THE FIRST question to Pakistan captain Babar Azam at the press conference ahead of the India-Pakistan encounter on Sunday was seemingly harmless: “Dubai mein garmi zyada hain kya (Is it very hot in Dubai)?”
Babar promptly replied: “Garmi toh hain (It is hot)”. He then paused, seeming to realise the loaded undertone of the question, and said with a grin: “Hum zyada garmi nahin lete hain (We don’t feel the heat too much)”. He was referring to the inevitable “more-than-just-a-game” narrative drummed up whenever India and Pakistan duel, limited to multi-team tournaments these days.
Often in the past, the pre-match press conference would be intense, and sometimes, tense affairs. Captains would stride in with a sense of urgency, weighing each question and measuring each answer. But Babar was as relaxed as when he bats in the middle.
As was his Indian counterpart Rohit Sharma, who too was probed about the familiar narrative. “It’s the question that every India captain has been asked before every match against Pakistan for years. What can I say? Bahar se hype, andar se sab normal (Hype from outside, all normal inside),” Sharma said.
These are less fractious days between the two teams. The build-up to the India-Pakistan game, the first after their World T20 fixture at the same venue, was one of bonhomie and camaraderie. Babar and Virat Kohli were spotted exchanging handshakes and pleasantries the other day. A few months ago, Babar had tweeted support for Kohli who is going through a particularly lengthy lean patch.
Fast bowler Shaheen Afridi, who missed the tournament due an injury, had greeted Kolhi and told him: “Aapke liye dua kar rahe hai wapas form mein aaye. Dekhna chahte hai aapko. (I am praying that you regain your form. I want to see you play well).”
Kohli’s struggle to make big runs has been a talking point before this clash. Kohli also spoke to the official broadcaster Star Sports about how the extended lack of form affected his mental health. “For the first time in 10 years, I didn’t touch my bat for a month (before the Asia Cup). I came to the realisation that I was trying to fake my intensity a bit recently,” he said.
At the nets, several Indian and Pakistan players were seen and video-graphed chatting and greeting.
Most players from most countries share a bond these days, after the global cricket village that the IPL is – but these are not bonds forged in the IPL, as Pakistani players are prohibited from playing in the league, a reminder that geopolitical tensions are still simmering between the two countries and any hopes of them featuring in a full-fledged series seems distant.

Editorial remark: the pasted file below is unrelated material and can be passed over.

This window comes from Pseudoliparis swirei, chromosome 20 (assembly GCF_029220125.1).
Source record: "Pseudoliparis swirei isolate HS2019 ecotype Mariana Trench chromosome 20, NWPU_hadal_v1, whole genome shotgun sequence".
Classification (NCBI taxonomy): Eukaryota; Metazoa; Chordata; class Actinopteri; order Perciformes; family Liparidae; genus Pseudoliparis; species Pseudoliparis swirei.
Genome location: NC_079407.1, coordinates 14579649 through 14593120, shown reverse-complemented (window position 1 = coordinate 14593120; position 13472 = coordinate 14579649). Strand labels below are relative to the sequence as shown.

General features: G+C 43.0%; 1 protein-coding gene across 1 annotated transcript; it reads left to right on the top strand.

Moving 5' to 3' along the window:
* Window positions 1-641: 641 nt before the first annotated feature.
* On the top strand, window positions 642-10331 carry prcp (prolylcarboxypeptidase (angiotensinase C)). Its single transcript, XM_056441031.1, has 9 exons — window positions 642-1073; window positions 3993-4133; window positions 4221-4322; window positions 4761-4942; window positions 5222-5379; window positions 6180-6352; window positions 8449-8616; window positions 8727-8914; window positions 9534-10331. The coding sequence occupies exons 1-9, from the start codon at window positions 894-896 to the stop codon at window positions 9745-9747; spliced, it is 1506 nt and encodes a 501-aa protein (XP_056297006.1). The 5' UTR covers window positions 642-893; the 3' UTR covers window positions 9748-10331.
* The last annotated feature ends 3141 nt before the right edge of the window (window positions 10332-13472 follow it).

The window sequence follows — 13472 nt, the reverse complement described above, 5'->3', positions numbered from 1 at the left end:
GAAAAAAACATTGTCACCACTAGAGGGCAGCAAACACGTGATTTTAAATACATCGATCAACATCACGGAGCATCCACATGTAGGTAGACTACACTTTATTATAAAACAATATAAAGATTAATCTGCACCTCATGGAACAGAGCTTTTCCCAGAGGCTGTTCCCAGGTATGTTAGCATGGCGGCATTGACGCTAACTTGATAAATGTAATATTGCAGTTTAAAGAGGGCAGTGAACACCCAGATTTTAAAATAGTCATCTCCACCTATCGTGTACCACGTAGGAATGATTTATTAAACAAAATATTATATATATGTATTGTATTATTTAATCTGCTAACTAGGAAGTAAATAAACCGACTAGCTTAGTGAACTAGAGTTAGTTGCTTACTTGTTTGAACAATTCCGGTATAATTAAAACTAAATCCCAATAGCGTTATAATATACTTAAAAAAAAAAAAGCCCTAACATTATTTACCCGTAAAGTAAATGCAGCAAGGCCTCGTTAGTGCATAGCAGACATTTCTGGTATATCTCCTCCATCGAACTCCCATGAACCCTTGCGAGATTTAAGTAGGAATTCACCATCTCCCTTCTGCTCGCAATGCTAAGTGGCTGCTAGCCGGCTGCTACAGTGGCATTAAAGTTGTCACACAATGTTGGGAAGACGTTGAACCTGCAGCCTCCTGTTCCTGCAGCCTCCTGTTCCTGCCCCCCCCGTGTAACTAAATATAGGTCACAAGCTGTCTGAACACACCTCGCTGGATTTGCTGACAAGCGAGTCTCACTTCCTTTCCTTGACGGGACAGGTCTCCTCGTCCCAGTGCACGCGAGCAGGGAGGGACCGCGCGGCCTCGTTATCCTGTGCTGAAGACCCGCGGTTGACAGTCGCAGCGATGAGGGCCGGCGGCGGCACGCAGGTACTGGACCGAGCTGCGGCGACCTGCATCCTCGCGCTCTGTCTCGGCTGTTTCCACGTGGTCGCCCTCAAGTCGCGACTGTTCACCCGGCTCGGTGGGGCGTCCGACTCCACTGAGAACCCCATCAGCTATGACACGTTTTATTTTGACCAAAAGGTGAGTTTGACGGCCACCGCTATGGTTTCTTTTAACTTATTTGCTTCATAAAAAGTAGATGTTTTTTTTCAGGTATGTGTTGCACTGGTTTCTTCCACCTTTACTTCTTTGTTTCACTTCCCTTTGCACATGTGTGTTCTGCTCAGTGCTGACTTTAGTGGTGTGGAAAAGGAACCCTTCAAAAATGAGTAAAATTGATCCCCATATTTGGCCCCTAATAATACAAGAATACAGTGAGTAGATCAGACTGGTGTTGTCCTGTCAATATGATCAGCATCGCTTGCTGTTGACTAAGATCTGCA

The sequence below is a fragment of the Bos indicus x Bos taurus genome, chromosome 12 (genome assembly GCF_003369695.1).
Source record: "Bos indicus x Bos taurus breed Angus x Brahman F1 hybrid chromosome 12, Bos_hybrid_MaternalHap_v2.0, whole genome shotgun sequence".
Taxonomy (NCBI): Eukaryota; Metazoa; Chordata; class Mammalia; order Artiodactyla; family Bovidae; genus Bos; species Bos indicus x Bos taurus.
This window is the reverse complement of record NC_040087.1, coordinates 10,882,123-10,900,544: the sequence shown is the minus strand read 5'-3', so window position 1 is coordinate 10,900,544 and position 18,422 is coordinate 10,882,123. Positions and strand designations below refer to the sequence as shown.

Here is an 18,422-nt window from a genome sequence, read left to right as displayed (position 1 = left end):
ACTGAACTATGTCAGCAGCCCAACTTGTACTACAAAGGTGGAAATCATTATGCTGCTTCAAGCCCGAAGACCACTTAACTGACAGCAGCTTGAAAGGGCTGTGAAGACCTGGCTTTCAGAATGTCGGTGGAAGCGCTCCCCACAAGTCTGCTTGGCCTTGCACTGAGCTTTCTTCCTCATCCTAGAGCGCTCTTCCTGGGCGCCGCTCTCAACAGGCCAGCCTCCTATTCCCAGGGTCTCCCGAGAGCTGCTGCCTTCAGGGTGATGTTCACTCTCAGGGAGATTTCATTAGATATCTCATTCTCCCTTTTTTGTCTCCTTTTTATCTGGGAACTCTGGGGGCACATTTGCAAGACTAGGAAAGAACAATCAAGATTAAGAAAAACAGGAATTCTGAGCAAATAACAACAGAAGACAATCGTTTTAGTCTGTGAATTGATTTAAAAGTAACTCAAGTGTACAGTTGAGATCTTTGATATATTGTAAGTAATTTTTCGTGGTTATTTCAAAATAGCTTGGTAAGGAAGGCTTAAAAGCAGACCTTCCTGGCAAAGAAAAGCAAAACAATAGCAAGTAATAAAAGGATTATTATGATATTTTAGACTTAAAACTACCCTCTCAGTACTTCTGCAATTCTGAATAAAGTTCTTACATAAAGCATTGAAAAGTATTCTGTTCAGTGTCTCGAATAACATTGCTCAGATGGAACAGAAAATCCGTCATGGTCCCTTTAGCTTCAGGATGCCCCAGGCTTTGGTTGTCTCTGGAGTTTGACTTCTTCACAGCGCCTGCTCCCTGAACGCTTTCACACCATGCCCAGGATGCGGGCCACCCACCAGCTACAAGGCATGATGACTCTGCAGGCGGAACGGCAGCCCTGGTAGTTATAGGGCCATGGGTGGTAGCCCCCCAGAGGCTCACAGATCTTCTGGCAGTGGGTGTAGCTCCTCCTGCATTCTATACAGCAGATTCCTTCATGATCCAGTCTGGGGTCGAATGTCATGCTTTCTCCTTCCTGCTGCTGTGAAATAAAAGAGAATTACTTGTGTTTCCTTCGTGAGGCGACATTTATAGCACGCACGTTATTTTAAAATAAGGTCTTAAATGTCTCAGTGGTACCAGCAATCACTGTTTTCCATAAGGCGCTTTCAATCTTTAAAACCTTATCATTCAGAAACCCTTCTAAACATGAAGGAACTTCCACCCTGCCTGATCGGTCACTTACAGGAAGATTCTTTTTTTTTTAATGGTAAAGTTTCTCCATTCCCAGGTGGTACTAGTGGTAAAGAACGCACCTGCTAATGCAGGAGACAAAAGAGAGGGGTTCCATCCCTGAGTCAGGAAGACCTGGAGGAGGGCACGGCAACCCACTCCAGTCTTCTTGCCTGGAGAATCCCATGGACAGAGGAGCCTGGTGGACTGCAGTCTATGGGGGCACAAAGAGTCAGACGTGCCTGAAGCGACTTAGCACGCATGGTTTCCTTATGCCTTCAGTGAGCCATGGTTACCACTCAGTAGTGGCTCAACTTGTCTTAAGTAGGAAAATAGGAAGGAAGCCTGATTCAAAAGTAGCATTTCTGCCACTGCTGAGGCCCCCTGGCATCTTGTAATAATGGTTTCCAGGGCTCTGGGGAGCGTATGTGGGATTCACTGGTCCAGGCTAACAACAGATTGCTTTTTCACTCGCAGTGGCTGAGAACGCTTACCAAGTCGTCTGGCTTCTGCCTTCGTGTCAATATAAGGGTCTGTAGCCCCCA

“We are cricketers, and we greet and talk to each other, be it players from Pakistan or some other country. It is all normal,” said Sharma.
Babar said the same: “As a sportsman, you try to meet different players. We have met everyone, it is normal. You try and talk to players about cricket and other things.”
Though the “badla (revenge)” for the World Cup defeat cropped up, Sharma played it down: “Of course, that loss hurts, but it’s not like we are thinking about it all the time.”
Even the build-up to this game was quiet. Just a handful of supporters turned up for the nets at the ICC Academy under the scorching afternoon sun, though it was a holiday – and the players unhurriedly granted their wishes for selfies. Sharma was even asked what he felt when a Pakistani child sought a photograph with him, and he replied: “Unusual for you, usual for us.”
There were no banners or placards or frenzied flag-waving or shouting names, no stampede at the turnstile to catch a glimpse of the cricketers, no swarming of the team buses, or competition between the fans of both countries to show who is louder. The few who had assembled were merrily chatting, not even cricket.
The scene will change on Sunday – the tickets have been long sold out, and for those who did not get one, several restaurants and shopping malls have arranged live-streaming in their premises. The atmosphere will be as electrifying as any India-Pakistan match has been and perhaps will be. The rivalry has not lost its edge, though some of the heat may have been doused.
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It could be because the match-ups between the countries come so few and far between – in the last five years, they have met just thrice – that every occasion is something of a chance of a lifetime, and not spoiled by scuffles or troubled history between the countries.
This is a different generation of players too, few who want to trade punches in the middle of a game. You would not expect someone monkey-jumping like Javed Miandad in the 1992 World Cup tie, or someone like Kiran More giving back in kind. Or the Aamir Sohail-Venkatesh Prasad episode. Not just that the modern-day players want to avoid hefty fines, but they are hardwired differently, trained to think of the game as just a game.
So is the crowd. You would not expect players to be pelted with stones, as they were in Karachi in 1997, or one lakh fans evicted from the stands at the Eden Gardens in 1999 over an umpiring decision, or fans staging political protests outside the Edgbaston. Such incidents have only added more heat and fire in the most heated rivalry in world cricket, more hues into a colourful rivalry, spun myths and folklore, sunk and risen careers. But perhaps not this Sunday in Dubai.